Karnamaya Mongar was a married Bhutanese refugee resettled in Virginia who happened to ‘find her way’ to an abortion doctor in Philadelphia. She died there. Surely, someone in the refugee resettlement “community” had to facilitate that trip. Who?
Yesterday the trial began for a barbaric abortion doctor in Philadelphia charged in her death along with the deaths of babies born alive. He snipped their spines.
Below is the story at the Daily Mail. I told you about it here in 2011 when we learned she had only been here for four months, did not speak English, and would thus have been still in the care (well, sort of!) of “church” resettlement agencies.
I’m guessing Catholic Charities (Virginia!) wouldn’t have been involved this time because in 2008 they were criticized for helping another immigrant in their care, a 16-year-old girl, get an abortion. Presumably they had learned their lesson.
An abortion doctor who performed ‘barbaric’ abortions at his medical centre will go on trial today over eight deaths including a pregnant refugee and seven viable newborns.
Dr Kermit Gosnell, 72, the clinic owner, could face the death penalty over charges he killed 41-year-old Karnamaya Mongar and seven viable newborns at a West Philadelphia clinic in Pennsylvania. He also faces a separate federal trial on prescription drug charges.
Gosnell, who has pleaded not guilty, saw himself as a medical missionary in the blighted neighbourhood where he worked and lived for 40 years. His Women’s Medical Center treated the poor, immigrants, teens and women with late-stage pregnancies who could not get abortions elsewhere.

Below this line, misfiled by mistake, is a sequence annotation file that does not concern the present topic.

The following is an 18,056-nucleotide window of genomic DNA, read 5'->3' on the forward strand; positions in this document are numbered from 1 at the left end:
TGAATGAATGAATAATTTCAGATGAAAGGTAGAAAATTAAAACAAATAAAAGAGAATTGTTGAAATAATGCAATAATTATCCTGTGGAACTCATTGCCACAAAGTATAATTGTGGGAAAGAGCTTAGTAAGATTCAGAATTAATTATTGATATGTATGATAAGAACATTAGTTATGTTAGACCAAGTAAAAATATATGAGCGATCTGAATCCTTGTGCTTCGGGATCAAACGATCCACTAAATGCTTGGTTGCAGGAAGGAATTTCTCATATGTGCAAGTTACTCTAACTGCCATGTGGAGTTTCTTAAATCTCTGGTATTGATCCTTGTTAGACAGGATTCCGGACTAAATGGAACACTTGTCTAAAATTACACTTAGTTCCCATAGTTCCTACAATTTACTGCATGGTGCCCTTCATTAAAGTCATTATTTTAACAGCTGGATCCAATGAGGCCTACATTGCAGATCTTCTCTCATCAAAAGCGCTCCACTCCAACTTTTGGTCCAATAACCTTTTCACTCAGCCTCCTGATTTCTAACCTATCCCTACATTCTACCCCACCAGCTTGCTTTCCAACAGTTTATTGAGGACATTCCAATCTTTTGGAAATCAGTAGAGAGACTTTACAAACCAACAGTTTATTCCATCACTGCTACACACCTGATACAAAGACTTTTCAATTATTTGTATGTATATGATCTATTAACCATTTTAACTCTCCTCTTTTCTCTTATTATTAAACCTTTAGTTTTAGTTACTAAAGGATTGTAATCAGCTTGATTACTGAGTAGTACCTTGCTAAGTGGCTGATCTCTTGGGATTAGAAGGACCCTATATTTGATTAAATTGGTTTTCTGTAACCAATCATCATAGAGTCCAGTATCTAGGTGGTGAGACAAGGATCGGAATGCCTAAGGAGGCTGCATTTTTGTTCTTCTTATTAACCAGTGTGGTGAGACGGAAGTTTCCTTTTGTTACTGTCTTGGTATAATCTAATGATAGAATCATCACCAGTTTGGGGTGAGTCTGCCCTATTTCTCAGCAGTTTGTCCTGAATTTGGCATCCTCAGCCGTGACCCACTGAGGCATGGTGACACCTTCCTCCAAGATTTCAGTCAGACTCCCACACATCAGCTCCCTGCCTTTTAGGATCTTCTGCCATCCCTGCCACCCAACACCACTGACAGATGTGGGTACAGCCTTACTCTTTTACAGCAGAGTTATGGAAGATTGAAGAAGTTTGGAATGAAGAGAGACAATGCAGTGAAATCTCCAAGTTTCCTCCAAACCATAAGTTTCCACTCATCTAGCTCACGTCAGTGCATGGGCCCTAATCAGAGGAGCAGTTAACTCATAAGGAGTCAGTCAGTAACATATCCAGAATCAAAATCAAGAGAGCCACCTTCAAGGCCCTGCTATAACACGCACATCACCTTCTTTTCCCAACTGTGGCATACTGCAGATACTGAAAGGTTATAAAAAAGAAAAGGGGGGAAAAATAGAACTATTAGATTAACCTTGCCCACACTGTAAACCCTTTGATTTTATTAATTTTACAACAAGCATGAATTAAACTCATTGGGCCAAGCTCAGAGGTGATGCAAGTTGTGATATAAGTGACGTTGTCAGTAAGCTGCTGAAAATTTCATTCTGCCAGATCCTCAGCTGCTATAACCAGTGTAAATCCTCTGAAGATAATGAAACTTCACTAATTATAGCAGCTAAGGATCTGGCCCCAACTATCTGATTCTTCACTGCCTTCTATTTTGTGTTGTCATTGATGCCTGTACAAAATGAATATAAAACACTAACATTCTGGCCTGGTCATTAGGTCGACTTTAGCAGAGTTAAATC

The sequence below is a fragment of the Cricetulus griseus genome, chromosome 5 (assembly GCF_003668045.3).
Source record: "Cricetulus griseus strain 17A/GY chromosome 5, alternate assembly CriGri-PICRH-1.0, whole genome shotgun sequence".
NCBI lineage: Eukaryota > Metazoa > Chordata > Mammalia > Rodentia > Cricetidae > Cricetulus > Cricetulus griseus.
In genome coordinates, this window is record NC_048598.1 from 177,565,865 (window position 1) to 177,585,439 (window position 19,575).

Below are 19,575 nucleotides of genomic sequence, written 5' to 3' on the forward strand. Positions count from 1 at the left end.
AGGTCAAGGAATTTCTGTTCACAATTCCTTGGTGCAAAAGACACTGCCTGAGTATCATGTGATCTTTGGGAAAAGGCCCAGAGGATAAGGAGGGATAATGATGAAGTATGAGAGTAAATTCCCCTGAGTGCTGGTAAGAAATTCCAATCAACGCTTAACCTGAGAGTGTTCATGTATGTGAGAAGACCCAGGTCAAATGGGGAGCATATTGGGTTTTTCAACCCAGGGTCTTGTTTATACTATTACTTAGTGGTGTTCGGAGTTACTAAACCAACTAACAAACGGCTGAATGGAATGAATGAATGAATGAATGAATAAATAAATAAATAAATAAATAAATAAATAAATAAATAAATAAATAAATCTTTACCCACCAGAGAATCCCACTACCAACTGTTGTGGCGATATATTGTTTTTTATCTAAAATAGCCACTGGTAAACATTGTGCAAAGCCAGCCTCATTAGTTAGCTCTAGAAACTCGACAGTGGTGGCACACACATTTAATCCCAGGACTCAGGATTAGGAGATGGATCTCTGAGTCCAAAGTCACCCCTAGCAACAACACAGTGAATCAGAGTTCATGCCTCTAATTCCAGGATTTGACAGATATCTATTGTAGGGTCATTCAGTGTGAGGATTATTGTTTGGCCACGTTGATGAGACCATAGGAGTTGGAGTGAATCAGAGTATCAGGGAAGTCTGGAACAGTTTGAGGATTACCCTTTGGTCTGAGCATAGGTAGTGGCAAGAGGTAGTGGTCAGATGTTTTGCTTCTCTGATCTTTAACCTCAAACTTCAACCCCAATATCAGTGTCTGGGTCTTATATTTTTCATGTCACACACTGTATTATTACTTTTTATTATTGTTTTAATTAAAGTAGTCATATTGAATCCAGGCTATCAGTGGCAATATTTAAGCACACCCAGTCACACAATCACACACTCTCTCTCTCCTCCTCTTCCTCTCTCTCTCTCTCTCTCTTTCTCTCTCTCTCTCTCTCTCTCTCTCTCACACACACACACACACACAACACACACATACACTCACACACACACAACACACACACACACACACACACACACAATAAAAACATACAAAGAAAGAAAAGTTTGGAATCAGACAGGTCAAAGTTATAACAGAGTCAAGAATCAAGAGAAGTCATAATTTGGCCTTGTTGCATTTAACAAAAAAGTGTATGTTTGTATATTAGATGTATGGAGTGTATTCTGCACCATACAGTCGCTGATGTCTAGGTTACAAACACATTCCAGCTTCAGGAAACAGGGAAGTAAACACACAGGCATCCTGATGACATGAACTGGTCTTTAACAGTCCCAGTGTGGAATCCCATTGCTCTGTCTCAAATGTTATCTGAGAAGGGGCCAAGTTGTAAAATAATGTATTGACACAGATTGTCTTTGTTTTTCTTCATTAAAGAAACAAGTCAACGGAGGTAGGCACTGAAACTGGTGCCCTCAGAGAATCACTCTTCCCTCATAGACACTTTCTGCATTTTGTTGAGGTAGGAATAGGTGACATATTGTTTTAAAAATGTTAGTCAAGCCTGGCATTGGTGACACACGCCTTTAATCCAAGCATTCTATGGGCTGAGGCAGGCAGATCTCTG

But some of those patients were left with infections, perforated bowels and other injuries after barbaric abortions were performed by untrained, unlicensed staff, according to numerous lawsuits and a lengthy 2011 grand jury report.
In 2009 Ms Mongar also lost her life at the centre.
Ms Mongar’s family has a civil suit pending over her death. The woman from Bhutan – who did not speak English – died after allegedly receiving lethal doses of sedatives and painkillers from Gosnell’s untrained workers.
She and her husband and three children had survived 20 years in refugee camps before settling in rural Virginia. She was referred to Gosnell’s clinic to seek a second-term abortion.
Medical technician Sherry West, during her plea to third-degree murder and other charges, admitted she may have administered drugs to Ms Mongar while Gosnell was off-site.
The wholesale movement of tens of thousands of Bhutanese/Nepalese refugees began in 2007, here. They have had a rough time and have the highest suicide rate of any group of refugees we have resettled. Culture shock perhaps?
My Canada stories are piling up, so I’m going to post three here in one post.
First is an update of the Sri Lankan boat people that we first reportedherein 2010. Seems that at least two men on the ship were wrongly given refugee status according to a Canadian Court. Pro-immigration lawyers had creatively argued that since the ship had been publicly identified with Tamil Tiger terrorists that none of the migrants could be returned safely to Sri Lanka without fear of persecution.
Sri Lankans are also traveling by boat to get into Australia as we reportedherelast week.
The Immigration & Refugee Board misinterpreted the law when it granted asylum to two Sri Lankans simply because they had traveled to Canada aboard the human smuggling ship MV Sun Sea, the Federal Court has ruled.
In a pair of decisions, the court weighed in on attempts by refugee lawyers to argue that, because the Sun Sea has been publicly linked to the Tamil Tigers rebels, its passengers faced persecution if Canada sent them back to Sri Lanka.
The latest cases involved two men who were not considered genuine refugees except for the fact they had been on board the Sun Sea. The refugee board ruled that made them members of a “social group” that faced persecution.